Newsweek's cover story last week asked the question, "Is heaven real?" Inside, neurosurgeon Dr. Eben Alexander describes the near death experience that convinced him the answer must be yes. I could not help being interested in Dr. Alexander's account. I've been thinking a lot about heaven lately—ever since the doctor told me I had prostate cancer.
After the doctor gave me the diagnosis, he went on for several minutes describing various treatment options. I nodded my head to signal that I understood. But not much of what he said actually registered. I was too busy thinking about death. Samuel Johnson once said, "Nothing focuses the mind like a hanging." My diagnosis had the same effect. In the weeks that followed I thought about death a lot. As I wrestled with my fears, I concluded that the best remedy was to think about something else. I determined instead to focus on heaven.
It was harder than I expected. Heaven as we have traditionally pictured it is an uninspiring place, a subject of clichés and the butt of jokes. Heaven is the green space where our loved ones go after they die, not unlike the cemetery itself. It is a quiet and comfortable spot from which our deceased parents and grandparents view significant events like graduations, weddings, family reunions, and presumably their own funerals. Like spectators on a hill who watch from a great distance, they "look down upon us" but cannot do much else.
Such affairs are tedious enough for the living. One can only wonder what they would be like for souls who were permitted to watch but not participate. Would they find our small talk about yesterday's game or our employer's irritating behavior to be interesting? Would they enjoy knowing that we miss them? Would they be distressed at the sight of our troubles? If this is heaven, then its inhabitants are more like Marley's ghost than the angels. They might seek to interfere for good, but lack the power to do so.
If heaven is only a distant gallery from which the departed observe affairs as they unfold on earth, then it is a dull place indeed. It is more like that boring relative's house your parents forced you to visit when you were a kid—the one without Nintendo or any children your own age—than the place where God's throne dwells. This popular view of heaven pictures a realm so removed that our voice will not carry to its shores. It is close enough for the departed to watch us but too far away to have any real effect on earth. It is too removed from our present experience to sustain our interest and too far in the future to be of help in the present. We are afraid that when we finally arrive on its shores, it will be less than we had expected.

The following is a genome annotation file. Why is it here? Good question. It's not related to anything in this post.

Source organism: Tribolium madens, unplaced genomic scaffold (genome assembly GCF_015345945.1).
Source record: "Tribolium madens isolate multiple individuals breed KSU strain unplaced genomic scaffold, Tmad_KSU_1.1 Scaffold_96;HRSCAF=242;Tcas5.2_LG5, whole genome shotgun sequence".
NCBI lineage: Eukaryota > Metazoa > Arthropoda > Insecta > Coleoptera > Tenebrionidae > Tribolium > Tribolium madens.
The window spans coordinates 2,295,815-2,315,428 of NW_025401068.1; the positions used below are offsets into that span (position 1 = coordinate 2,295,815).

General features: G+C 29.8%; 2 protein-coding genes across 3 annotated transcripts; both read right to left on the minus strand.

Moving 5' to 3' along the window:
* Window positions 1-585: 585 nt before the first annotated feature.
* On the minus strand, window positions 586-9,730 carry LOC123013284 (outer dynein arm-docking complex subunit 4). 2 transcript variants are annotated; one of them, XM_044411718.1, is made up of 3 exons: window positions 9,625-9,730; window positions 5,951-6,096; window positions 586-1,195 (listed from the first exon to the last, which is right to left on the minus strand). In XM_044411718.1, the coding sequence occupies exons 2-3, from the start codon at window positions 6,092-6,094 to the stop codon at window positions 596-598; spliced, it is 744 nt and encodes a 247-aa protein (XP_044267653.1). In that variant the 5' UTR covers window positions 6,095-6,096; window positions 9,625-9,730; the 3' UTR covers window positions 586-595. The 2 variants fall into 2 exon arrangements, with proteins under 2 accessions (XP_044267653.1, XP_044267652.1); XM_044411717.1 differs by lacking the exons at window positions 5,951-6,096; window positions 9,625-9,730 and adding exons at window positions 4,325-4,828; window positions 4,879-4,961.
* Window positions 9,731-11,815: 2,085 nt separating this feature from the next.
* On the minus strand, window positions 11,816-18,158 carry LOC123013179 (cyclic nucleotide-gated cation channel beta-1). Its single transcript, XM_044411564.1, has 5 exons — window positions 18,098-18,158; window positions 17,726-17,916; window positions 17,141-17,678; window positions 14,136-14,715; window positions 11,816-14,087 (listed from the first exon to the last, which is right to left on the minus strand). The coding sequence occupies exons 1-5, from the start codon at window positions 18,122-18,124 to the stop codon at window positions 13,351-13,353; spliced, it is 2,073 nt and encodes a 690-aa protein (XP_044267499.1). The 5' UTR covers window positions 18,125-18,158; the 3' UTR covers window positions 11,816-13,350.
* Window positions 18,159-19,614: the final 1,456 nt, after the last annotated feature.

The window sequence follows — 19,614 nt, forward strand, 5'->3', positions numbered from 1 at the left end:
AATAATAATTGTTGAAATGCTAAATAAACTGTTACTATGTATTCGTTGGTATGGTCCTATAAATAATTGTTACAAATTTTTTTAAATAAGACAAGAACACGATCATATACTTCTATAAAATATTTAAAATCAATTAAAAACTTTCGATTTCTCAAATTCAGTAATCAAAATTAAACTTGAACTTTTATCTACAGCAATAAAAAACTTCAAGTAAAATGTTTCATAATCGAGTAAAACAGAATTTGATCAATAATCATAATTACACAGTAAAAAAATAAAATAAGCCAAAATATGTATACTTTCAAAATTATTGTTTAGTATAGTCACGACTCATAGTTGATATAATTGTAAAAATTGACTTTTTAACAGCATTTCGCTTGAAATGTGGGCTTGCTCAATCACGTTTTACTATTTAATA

In Heaven as It Is on Earth
John Lennon sang, "Imagine there's no heaven, it's easy if you try." Although there is little in his song that agrees with what the Bible has to say about heaven, Lennon got it right on one point. It is easier to imagine that heaven does not exist than it is to imagine heaven as it does exist. There are many good reasons we find it difficult to "get a handle" on heaven.
For one thing, heaven is hard to put into words. It contains that which no eye has seen, no ear has heard, and no mind has conceived (1 Cor. 2:9). Earth is the only frame of reference we have this side of eternity. If we cannot understand heaven in terms of earth then we cannot understand it at all. It is not surprising, then, that we would try to imagine heaven in earthly terms. What is more, there is some biblical warrant for doing so. The Bible itself often uses earthly analogies to describe heavenly realities. The old clichés which characterize heaven as a place where the streets are paved with gold and the city walls are made of jewels come from biblical descriptions of the New Jerusalem (Rev. 21:10–21).